The Secret Reader

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a cento for Willis Barnstone

One day, someone will pick us up, translate behind the words that happen on the tongue the sun, deathray, on the red tree. Its light. The rain aching peacefully in my lungs. The landscape of salt stars. Only a ghost, reading the lonely poems of Li Qingzhao, a leafless trunk, and what I miss the most: the live volcano with the summer snow.

Today it’s raining on the Kraków church. I’m living for tomorrow. Now is gone in smoky mystery. I look up to search the glimpsed-at page, the vain pentameters— to construct God, using the word. No one translated to the chamber of the stars.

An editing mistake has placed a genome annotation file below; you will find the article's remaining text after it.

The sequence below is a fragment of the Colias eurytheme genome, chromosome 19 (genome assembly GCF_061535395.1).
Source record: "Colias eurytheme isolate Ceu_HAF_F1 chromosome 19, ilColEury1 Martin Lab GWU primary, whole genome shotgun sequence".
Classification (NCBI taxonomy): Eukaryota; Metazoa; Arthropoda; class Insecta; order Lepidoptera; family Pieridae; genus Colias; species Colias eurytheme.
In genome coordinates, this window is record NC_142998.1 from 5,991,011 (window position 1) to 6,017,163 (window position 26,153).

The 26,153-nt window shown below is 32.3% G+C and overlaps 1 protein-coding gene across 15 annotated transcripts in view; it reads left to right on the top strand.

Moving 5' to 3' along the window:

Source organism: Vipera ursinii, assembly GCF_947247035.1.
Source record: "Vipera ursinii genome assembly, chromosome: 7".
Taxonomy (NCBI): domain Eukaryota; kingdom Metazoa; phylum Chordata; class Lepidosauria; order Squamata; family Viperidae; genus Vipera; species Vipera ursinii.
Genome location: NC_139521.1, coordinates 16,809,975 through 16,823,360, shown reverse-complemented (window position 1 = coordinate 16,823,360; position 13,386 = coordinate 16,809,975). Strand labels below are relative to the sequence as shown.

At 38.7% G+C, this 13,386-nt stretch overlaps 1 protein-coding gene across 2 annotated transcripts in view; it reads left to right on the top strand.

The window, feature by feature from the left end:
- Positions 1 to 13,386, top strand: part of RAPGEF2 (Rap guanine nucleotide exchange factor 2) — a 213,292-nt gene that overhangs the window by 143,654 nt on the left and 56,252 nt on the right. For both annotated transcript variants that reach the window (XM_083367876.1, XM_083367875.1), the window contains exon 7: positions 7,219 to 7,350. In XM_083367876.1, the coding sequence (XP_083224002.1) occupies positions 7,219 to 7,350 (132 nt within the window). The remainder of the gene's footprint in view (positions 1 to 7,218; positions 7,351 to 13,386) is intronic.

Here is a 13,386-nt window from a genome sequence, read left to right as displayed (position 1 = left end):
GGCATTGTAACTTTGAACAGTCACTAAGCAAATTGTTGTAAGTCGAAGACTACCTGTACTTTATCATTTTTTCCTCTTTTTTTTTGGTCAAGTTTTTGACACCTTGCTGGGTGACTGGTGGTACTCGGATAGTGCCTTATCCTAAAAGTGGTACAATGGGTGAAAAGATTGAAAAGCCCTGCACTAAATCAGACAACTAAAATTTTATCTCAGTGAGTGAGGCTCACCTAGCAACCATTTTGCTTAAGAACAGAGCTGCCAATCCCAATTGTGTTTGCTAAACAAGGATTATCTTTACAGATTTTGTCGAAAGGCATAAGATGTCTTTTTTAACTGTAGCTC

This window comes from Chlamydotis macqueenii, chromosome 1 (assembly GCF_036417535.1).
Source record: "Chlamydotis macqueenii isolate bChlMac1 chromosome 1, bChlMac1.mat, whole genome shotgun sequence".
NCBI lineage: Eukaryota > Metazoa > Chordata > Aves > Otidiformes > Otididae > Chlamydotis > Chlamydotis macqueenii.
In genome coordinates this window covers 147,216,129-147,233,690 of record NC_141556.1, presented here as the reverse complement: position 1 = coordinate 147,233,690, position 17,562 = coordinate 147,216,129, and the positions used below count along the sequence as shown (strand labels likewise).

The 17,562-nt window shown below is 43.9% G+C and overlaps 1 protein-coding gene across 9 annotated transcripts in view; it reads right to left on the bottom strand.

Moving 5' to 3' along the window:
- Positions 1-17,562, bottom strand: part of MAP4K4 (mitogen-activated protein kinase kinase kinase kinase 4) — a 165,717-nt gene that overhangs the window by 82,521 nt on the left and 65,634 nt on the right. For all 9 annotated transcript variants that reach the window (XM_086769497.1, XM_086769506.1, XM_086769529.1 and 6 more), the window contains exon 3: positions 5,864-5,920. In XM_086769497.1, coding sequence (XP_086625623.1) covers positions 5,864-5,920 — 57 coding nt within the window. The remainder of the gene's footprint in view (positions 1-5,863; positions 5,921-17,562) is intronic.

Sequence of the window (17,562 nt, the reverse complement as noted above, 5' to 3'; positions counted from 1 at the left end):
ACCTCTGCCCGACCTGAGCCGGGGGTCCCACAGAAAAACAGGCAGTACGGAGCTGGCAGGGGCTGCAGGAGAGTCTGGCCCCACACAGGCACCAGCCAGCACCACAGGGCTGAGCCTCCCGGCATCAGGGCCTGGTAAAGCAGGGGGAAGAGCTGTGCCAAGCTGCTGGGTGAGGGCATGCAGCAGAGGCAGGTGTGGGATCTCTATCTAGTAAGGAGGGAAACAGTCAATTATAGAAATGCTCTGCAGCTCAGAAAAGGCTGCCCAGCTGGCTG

Constructed with fourteen lines from the following poems in Willis Barnstone’s The Secret Reader: 501 Sonnets: (1) “Brightly Alone,” p. 281; (2) “About the Invisible Maker Who Thinks Me and Destroys His Traces,” p. 177; (3) “The Good Beasts,” p. 31; (4) “Dream Is Light,” p. 152; (5) “On My Island of White Geometries in Rational Blue, Thinking of Philo the Alexandrian Floating Up His Ladders of Being,” p. 271; (6) “Li Qingzhao and the Moon,” p. 38; (7) “Sonnet of the Mild Complaint” (translation of Federico García Lorca), p. 99; (8) “Tropical White Pajamas,” p. 12; (9) “The Camp near Kraków,” p. 22; (10) “Ticking Moon,” p. 247; (11) “God the Smoky Hero of Byzantium and Maine Who Elicits Prayer,” p. 62; (12) “Camden, 1892” (translation of Jorge Luis Borges), p. 7; (13) “Baruch Spinoza” (translation of Jorge Luis Borges), p. 371; (14) “Yellow Cottage,” p. 169.